2024 LGBTQ+ Workshop

Kasey Sedar and J Unterberg


     We are pleased to announce that Sam Guzzardi, LCSW, a New York City-based psychoanalyst trained at the Institute for the Psychoanalytic Study of Subjectivity (IPSS), will present “Holding Laplanche Lightly: The Story of Two Queer Treatments” at our fourth annual LGBTQ+ Workshop on October 20th.  Romy Reading, PhD, a candidate at New York University Postdoctoral Program in Psychoanalysis and Psychotherapy and co-host of the podcast, Couched, will be the discussant. A community workshop will take place via Zoom from 1-4pm. Jamie Steele, LMFT, will chair a post-workshop student meeting with Sam from 4:15-5:45. All meetings will be hld on Zoom.

     Survey feedback from the workshop with Avgi Saketopoulou, PsyD, in 2022 reflected an interest in more opportunities to learn about Jean Laplanche, so we are excited for Sam to share his latest thinking on the clinical implications of Laplanche’s theory. Sam writes, “From Queer Studies to Black Studies, from psychoanalysis to literature, the work of Jean Laplanche is becoming increasingly popular in the United States.  In this presentation, participants will hear the stories of two queer patients whose treatment was, borrowing from Donna Orange, informed by an analyst “holding lightly” the theories of Jean Laplanche.  Designed particularly for those who may be unfamiliar with Laplanche’s ideas or uncertain about their relevance to those interested in clinical practice, this presentation will both explicate the fundamentals of Laplanchian theory while avoiding the notion of “applying” Laplanche to clinical work.  Rather, through the telling of clinical story, participants will be invited to experience a Laplanchian sensibility in clinical work, particularly as it applies to issues of queerness and LGBTQ+ experience.”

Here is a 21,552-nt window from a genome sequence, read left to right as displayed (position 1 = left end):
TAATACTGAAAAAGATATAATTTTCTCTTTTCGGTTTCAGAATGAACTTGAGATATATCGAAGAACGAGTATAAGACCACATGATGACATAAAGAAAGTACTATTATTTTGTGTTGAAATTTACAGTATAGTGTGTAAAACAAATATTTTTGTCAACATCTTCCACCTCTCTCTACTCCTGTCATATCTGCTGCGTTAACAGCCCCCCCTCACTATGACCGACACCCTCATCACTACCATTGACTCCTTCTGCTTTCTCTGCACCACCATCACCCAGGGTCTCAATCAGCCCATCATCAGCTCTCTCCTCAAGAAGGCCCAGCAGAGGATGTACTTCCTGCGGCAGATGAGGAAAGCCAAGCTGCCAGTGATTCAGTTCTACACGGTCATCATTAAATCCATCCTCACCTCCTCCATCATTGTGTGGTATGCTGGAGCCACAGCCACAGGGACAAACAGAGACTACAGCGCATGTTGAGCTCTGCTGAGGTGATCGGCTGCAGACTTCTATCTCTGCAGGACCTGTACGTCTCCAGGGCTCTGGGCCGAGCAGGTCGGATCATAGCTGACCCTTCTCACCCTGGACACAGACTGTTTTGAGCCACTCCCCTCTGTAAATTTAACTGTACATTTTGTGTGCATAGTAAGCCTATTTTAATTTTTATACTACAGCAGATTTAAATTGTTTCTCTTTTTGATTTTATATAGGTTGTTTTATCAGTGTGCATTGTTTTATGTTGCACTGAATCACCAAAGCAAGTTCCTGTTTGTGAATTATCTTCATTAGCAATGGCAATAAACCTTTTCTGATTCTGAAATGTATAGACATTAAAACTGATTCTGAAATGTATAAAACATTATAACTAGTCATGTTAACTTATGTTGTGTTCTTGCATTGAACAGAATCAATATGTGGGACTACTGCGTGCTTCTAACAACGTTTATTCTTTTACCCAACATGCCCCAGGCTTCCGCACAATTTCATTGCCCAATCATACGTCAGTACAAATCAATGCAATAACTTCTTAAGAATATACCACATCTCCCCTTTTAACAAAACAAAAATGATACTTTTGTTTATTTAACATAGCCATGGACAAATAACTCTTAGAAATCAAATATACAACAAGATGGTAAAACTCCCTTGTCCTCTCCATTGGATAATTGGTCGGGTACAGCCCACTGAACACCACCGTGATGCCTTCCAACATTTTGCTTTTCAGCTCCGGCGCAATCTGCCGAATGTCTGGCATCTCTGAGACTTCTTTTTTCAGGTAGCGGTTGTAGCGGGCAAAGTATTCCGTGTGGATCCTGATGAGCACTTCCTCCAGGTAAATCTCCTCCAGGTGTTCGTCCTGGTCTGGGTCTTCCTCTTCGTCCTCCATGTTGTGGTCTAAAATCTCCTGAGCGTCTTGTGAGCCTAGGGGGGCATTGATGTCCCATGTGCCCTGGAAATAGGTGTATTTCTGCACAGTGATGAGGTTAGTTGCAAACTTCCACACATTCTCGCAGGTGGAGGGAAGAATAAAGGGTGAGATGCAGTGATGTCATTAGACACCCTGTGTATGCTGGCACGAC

Sam’s written work has appeared in The Journal of the American Psychoanalytic Association, Psychoanalytic Dialogues, and other major analytic publications. Sam’s paper “The Only Fag Around: Twinship in Gay Childhood” has won several awards, including the Ralph Roughton Award at APsA. His newest piece, “Towards a Queered Psychology of the Self: Empathy and Passibility from the Margin to the Center,” was published this year in Psychology, Self, and Context in January.  

     The LGBTQ+ workshop fulfills the continued education requirements for LGBTQ+ cultural competency. It is in alignment with WBCP’s Diversities Committee mission statement, which encourages and supports all efforts to expand psychoanalytic thought, theory, and practice to value the richness that diversities bring to a deeper understanding of individual and community experiences. 

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